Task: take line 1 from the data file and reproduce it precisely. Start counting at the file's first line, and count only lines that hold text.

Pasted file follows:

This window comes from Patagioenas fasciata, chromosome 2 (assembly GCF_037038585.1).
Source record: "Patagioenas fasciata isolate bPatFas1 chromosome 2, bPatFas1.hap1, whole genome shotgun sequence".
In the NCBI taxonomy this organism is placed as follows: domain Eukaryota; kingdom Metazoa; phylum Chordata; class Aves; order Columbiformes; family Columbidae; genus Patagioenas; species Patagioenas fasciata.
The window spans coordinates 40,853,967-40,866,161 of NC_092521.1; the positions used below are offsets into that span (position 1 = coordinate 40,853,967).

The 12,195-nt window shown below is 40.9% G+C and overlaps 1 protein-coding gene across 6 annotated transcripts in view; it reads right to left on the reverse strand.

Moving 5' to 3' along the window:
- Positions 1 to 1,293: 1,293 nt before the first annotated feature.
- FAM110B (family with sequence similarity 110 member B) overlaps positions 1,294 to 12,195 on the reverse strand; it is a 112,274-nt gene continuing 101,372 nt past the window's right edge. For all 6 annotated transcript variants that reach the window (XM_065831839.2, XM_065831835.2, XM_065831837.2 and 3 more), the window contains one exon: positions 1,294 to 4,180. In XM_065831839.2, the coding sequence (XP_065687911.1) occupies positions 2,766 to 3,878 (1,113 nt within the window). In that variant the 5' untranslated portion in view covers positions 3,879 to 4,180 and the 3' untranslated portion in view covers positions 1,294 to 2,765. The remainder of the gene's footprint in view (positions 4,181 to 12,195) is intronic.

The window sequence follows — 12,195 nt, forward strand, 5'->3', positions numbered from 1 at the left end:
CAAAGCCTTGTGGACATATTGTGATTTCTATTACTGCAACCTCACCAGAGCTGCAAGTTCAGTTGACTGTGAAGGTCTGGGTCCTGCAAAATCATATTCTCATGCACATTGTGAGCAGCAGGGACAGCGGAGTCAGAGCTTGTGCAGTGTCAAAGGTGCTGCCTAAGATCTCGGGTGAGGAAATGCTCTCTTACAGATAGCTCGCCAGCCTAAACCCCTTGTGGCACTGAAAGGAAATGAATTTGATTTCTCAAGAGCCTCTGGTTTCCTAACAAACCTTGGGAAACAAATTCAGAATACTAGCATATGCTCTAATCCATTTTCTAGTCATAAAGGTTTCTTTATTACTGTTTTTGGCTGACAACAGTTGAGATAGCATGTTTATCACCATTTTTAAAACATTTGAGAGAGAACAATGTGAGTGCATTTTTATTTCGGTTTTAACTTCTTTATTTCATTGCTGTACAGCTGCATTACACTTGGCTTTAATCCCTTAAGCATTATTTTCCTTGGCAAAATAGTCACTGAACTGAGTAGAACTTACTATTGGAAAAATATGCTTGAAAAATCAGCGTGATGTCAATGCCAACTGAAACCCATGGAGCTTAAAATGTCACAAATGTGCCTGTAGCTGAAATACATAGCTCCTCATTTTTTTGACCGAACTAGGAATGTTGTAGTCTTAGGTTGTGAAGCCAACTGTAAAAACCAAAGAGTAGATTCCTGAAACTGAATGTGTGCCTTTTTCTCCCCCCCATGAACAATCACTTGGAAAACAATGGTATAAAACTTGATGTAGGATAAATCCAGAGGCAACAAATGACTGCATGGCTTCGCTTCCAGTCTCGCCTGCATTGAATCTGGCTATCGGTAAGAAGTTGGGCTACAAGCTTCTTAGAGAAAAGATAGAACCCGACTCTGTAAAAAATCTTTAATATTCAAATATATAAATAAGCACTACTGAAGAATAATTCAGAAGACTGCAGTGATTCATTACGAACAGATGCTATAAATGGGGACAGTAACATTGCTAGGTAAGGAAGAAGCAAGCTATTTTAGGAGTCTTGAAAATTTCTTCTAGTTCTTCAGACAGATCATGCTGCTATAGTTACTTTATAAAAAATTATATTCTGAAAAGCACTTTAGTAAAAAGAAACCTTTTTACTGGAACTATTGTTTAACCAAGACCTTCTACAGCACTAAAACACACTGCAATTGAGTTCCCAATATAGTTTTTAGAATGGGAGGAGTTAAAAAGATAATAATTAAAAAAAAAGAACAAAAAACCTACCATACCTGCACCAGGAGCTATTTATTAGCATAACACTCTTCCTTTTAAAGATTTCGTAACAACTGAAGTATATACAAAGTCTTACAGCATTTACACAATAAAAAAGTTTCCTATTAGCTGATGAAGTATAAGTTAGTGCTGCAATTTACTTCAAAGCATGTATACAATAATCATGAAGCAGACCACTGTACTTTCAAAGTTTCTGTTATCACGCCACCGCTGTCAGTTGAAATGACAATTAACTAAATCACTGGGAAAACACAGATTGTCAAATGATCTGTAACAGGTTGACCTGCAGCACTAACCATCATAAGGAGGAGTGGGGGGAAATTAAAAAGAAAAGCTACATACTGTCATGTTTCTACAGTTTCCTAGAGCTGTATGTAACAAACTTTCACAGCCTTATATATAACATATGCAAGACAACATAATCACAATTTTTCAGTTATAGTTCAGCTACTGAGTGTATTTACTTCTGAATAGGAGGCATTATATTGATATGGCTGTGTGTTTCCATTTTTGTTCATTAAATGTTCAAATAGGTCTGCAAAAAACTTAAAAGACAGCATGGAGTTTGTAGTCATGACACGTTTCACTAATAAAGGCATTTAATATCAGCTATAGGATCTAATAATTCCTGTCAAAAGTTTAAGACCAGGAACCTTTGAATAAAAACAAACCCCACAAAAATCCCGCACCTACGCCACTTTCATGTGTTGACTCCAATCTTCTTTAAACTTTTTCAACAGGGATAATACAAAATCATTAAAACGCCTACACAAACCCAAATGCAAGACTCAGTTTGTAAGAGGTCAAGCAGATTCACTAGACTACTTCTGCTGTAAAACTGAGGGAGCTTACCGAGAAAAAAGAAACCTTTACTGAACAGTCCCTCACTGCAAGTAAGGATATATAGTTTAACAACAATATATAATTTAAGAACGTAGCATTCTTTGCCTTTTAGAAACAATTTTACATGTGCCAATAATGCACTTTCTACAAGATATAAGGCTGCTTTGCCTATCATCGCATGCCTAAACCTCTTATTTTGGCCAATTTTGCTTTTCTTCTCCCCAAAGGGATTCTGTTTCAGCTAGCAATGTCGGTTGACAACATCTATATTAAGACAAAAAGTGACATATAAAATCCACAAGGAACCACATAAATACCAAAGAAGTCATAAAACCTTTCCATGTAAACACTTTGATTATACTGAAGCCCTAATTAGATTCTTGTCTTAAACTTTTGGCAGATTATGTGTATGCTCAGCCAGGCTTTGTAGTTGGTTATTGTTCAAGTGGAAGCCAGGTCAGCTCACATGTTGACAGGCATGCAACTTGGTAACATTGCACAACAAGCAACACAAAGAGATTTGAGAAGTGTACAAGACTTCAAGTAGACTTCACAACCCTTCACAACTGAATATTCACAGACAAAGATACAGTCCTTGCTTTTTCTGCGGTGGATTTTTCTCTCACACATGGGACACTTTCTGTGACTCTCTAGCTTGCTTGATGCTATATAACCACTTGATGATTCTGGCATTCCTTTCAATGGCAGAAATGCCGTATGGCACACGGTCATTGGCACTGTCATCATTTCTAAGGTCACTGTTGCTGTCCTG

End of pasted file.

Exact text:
This window comes from Patagioenas fasciata, chromosome 2 (assembly GCF_037038585.1).